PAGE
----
February 27, 2014

Extending the right to request flexible working

The right to request flexible working is soon to be extended to all employees with 26 weeks’ service – not just those caring for a child or dependant adult.

Although the extension was expected to come into force this April, the changes have been delayed until 30th June 2014.

What will change?

  • The current “right to request” procedure will be replaced with a duty on employers to deal with requests in a reasonable manner, and within a “reasonable” period.
  • A statutory Code of Practice will clarify the meaning of “reasonable” and provide guidance to employers on how to prioritise conflicting requests that are received at the same time.

ACAS guidance highlights the following key points:

  • Employees must have 26 weeks’ continuous employment at the date an application is made.
  • Employers have a statutory duty to consider applications.
  • Once agreed, the flexible pattern of work will become a permanent change to the contract of employment.
  • An employee has the right to appeal against the outcome of a request or to negotiate an agreement where any requested hours cannot be met.
  • Only one application can be made in any 12 month period.

There are many forms of flexible working. It can describe a place of work, for example, home-working. Other common variations include part-time working, flexitime, job sharing and shift working.

These changes will be closely followed by amendments to maternity, paternity and adoption legislation. A new system, known as ‘Shared Parental Leave’, is expected to be introduced in April 2015. It will give parents greater flexibility on when, how and by whom leave is taken. New mothers, or the primary adopter, will be able to end their maternity/adoption leave early (after 2 weeks) and share the remaining weeks as ‘shared parental leave’ with their partner. Leave may be taken separately or at the same time.

What are the likely benefits of the extension to flexible working?

The extension to flexible working is expected to have massive cost benefits for organisations and the economy too. Sarah Jackson, Chief Executive of work/life organisation ‘Working Families’ stated… “The Government’s own assessment shows the extension to flexible working will bring a net benefit of £222.5 million to employers through increased productivity and through savings from reduced sickness, absenteeism and recruitment costs”. (Source – CIPD website “Working families reveals almost a third of parents denied flexi-time” – 28th January 2014.)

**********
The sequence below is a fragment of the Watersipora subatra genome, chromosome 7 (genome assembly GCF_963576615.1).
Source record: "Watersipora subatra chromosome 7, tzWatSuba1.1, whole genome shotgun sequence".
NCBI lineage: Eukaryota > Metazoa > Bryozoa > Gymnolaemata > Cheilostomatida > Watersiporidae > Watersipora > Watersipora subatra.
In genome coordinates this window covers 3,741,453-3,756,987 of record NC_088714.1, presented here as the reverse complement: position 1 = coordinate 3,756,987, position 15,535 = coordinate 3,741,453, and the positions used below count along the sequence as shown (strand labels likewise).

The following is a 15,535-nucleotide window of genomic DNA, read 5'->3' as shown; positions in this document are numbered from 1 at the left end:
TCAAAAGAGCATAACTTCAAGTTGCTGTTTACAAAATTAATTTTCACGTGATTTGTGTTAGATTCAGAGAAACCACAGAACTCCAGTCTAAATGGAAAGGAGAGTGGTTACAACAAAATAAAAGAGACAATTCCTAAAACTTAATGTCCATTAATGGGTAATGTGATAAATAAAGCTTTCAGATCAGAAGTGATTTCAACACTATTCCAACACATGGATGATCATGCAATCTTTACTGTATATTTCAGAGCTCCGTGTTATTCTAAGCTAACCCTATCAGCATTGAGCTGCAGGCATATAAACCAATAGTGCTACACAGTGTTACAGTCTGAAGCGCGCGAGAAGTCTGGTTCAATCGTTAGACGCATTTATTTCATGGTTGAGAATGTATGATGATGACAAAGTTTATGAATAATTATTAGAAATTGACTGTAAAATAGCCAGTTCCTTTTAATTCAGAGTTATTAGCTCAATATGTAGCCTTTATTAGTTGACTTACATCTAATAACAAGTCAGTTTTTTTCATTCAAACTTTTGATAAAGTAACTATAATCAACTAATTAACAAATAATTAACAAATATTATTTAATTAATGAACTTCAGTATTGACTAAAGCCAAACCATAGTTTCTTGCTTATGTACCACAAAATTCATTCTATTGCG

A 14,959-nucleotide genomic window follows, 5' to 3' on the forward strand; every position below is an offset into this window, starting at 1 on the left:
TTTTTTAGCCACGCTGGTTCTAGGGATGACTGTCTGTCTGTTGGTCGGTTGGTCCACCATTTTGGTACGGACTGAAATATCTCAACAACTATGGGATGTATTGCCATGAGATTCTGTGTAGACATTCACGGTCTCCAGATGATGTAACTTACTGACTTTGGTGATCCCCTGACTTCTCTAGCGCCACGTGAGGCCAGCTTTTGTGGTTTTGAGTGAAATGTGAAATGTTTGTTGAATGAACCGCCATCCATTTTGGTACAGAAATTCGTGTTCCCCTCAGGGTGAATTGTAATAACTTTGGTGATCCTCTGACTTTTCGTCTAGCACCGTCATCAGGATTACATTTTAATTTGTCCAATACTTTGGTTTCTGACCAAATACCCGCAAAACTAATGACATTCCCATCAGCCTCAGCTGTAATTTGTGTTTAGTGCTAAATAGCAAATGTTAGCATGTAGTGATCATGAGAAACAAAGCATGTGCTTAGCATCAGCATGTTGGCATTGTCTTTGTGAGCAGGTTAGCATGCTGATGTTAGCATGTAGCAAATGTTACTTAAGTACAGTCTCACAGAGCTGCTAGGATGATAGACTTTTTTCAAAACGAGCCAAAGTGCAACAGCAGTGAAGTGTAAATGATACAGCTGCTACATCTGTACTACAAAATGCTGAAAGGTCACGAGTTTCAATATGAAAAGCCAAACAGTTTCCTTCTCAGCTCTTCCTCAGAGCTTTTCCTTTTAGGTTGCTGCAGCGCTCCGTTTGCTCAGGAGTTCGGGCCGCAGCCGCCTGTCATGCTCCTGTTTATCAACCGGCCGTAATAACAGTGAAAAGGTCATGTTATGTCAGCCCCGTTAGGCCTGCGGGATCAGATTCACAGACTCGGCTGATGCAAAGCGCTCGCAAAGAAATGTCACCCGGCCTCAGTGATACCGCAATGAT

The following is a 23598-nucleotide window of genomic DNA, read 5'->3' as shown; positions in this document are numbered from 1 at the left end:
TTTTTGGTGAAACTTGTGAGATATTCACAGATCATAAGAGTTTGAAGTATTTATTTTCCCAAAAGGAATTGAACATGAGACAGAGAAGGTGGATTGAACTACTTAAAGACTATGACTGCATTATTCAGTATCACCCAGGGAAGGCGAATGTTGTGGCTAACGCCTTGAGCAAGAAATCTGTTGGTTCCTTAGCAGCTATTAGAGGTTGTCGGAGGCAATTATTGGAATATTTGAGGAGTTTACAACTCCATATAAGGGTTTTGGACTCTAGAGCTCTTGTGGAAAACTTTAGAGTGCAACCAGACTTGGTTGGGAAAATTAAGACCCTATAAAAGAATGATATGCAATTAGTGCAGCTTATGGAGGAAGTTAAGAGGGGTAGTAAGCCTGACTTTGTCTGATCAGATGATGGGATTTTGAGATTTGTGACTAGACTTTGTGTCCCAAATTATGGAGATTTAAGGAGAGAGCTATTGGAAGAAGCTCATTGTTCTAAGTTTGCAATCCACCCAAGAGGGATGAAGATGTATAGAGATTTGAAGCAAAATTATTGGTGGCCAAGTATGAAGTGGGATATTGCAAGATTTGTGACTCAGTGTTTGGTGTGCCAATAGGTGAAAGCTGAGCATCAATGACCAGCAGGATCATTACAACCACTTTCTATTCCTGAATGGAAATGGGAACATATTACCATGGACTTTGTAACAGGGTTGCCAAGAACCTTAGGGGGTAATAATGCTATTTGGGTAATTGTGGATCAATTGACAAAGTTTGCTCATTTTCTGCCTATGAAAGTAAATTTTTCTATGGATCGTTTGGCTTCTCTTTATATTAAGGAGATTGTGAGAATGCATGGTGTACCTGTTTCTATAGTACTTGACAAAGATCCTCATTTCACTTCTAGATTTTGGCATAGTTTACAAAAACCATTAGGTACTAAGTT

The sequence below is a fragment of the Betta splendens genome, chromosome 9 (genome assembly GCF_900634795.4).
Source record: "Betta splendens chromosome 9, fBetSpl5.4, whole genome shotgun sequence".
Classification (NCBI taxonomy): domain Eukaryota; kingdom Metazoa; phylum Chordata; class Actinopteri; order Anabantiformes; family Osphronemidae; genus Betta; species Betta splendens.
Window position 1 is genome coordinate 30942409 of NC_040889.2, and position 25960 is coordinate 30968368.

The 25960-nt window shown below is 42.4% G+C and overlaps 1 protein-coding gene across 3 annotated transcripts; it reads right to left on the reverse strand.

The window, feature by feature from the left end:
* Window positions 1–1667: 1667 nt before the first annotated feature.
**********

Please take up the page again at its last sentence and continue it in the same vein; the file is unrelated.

What are the likely implications of the proposed changes?

Supporters believe that the extension to flexible working will bring positive changes to the workplace through a decrease in stressed and anxious employees. Workers are likely to become more motivated which, in turn, should result in a more committed, engaged and productive workforce. Additionally, the more control over how and when work is carried out is perceived to give individuals a greater sense of empowerment.

Some employers and industry bodies have expressed concern that it is not practical for all employers to implement flexible working practices and it is difficult to manage the disruption, particularly for small businesses. It is believed that the changes could increase uncertainty for employers in terms of the additional administrative burden and the potential risks to the organisation when a flexible working request is declined.

There are some skeptical opinions that the legislation changes may not alter working practices significantly. Although employers must seriously consider a request for flexible working, it can still be refused, provided the reason for declining the change meets the grounds specified in the regulations. Other opinions suggest it may create poor employee relations… “The Government’s proposals risk causing unnecessary friction between parents and employers and raise unrealistic expectations about the level of flexibility most businesses will be able to accommodate”. (Source – Dr. Adam Marshall, Director of Policy at the British Chambers of Commerce.)

Nevertheless, Peter Cheese Chief Executive of the Chartered Institute of Personnel and Development believes that “Employers should have nothing to fear and much to gain from embracing this change, and using it as an opportunity to consider how flexible working practices can attract a more diverse workforce”. (Source – CIPD website.)

Where can I get further help and advice?

For Moorepay HR clients, our HR Advice Line can provide support and advice on family-friendly regulations. Please telephone an Advisor, on 0845 073 0240, who will be happy to assist you.

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